This is a good, and much needed, opportunity for us to remember that as August 10 marks the 50th anniversary of the adoption of the Canadian Bill of Rights by the government of Prime Minister John Diefenbaker, who said at the time: “History shows that if you permit the rights of a citizen to be impinged upon, regardless of who the citizen may be, every other person is a step nearer to a loss of his rights.”
That is why, to continue Diefenbaker’s thought, we must extol above all the dignity and freedom of every human being; and it is an idea that contributed to the adoption of the Canadian Charter of Rights and Freedoms in 1982.
Driven by their conviction that human rights are inalienable, groups of women, Aboriginals, Francophones and Anglophones, ethnic and racial minorities, and people of different religions have all worked together to demand that the fundamental rights and freedoms of all Canadians be respected and protected without distinction.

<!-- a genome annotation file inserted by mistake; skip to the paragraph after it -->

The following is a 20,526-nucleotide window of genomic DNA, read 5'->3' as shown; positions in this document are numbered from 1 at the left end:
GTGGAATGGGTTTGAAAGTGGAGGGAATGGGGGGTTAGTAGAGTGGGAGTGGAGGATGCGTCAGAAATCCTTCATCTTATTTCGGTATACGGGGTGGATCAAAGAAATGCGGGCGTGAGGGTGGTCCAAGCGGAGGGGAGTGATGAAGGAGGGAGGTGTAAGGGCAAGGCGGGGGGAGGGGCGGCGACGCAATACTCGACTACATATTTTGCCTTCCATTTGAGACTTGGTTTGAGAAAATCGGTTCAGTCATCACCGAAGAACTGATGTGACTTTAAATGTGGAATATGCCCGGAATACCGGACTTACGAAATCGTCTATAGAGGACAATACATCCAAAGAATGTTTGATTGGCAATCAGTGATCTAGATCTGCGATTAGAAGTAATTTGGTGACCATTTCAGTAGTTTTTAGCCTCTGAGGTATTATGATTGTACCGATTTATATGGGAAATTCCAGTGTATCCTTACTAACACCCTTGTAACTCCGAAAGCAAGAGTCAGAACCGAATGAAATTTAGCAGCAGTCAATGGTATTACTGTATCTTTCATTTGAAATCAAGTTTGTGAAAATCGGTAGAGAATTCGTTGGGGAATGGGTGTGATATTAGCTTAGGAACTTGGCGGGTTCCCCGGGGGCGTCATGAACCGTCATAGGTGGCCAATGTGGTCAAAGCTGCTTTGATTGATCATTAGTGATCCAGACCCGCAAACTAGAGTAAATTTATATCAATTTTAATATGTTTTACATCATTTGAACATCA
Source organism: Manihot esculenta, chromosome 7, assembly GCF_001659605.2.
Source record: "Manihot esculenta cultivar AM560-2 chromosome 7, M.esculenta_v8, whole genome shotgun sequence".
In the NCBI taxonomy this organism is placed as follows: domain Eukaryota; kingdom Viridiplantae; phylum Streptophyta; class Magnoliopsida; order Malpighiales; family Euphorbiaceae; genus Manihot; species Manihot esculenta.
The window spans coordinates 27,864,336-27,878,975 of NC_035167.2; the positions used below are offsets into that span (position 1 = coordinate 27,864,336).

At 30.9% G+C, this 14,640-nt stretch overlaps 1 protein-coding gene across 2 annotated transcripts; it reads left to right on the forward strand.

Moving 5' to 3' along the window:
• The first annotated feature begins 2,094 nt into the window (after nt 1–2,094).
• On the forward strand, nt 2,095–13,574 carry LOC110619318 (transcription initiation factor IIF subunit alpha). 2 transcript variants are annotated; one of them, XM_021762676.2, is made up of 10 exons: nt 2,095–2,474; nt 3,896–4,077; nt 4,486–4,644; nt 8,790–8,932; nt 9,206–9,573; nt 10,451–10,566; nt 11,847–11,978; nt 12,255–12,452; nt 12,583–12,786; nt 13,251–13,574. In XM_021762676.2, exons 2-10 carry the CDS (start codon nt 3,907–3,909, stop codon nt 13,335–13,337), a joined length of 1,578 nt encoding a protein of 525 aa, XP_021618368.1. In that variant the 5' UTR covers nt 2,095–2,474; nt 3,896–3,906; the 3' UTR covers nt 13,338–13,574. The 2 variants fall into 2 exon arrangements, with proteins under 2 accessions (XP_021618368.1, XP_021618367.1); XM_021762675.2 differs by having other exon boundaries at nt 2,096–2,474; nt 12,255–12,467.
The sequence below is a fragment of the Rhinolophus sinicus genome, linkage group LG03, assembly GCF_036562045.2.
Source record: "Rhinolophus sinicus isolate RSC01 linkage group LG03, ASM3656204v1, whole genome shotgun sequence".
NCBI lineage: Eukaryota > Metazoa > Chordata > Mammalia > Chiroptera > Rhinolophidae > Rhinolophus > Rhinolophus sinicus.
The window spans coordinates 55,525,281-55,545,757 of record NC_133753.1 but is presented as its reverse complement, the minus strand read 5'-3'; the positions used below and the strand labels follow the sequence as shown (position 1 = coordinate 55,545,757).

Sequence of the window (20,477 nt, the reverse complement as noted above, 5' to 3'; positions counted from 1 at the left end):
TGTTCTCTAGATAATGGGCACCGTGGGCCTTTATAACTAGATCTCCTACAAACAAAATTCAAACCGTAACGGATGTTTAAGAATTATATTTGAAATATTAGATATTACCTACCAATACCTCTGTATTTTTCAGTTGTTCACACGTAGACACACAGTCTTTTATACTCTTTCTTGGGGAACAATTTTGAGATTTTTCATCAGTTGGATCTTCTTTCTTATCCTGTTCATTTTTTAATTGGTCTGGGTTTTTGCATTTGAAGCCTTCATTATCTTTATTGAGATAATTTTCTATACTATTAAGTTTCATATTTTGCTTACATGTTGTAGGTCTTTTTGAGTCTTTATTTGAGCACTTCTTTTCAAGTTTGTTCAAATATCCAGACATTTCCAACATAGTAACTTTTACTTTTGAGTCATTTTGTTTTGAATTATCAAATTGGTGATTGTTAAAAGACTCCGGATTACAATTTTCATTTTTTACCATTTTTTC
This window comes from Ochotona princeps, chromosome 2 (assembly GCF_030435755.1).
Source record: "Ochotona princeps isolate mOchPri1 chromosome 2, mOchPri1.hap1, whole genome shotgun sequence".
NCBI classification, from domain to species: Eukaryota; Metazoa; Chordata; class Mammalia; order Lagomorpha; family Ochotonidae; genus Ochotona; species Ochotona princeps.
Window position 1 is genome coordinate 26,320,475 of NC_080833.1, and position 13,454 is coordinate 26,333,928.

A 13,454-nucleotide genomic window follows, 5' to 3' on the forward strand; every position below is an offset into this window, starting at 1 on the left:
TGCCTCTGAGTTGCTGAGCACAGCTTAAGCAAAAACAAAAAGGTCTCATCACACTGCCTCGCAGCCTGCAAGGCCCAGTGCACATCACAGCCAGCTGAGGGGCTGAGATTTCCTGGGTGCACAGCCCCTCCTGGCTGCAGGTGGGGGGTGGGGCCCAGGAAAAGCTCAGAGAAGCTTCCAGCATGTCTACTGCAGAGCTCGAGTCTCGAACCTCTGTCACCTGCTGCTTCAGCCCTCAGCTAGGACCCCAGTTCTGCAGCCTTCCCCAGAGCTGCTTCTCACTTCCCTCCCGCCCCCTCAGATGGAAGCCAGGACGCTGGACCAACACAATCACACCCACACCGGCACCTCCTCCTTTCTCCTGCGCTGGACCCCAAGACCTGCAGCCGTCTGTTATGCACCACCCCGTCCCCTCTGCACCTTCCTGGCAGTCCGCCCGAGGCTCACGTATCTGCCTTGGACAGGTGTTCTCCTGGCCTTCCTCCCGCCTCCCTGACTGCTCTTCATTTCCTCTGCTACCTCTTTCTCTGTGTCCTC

Many groups encompassing women, men and youth—have told me that they believe this democratic principle cannot be dissociated from the Canada they love, the Canada they want to see shine on the world stage.
The relevance and vitality of our democracies depend on the full recognition of women’s rights.
When women demand more justice, it is so that society as a whole benefits from the contribution of every member.
When women fight against poverty, it is so that our children have enough food to eat and more decent living conditions.
When women stand up to violence—as we are so tragically reminded by the Pickton affair, which is dominating the headlines these days but also by the missing women of Saskatoon and the rest of the country and by ongoing trafficking of women, honour killings, and domestic violence—it is so that our families and communities can be a safe refuge, where individual dignity is respected.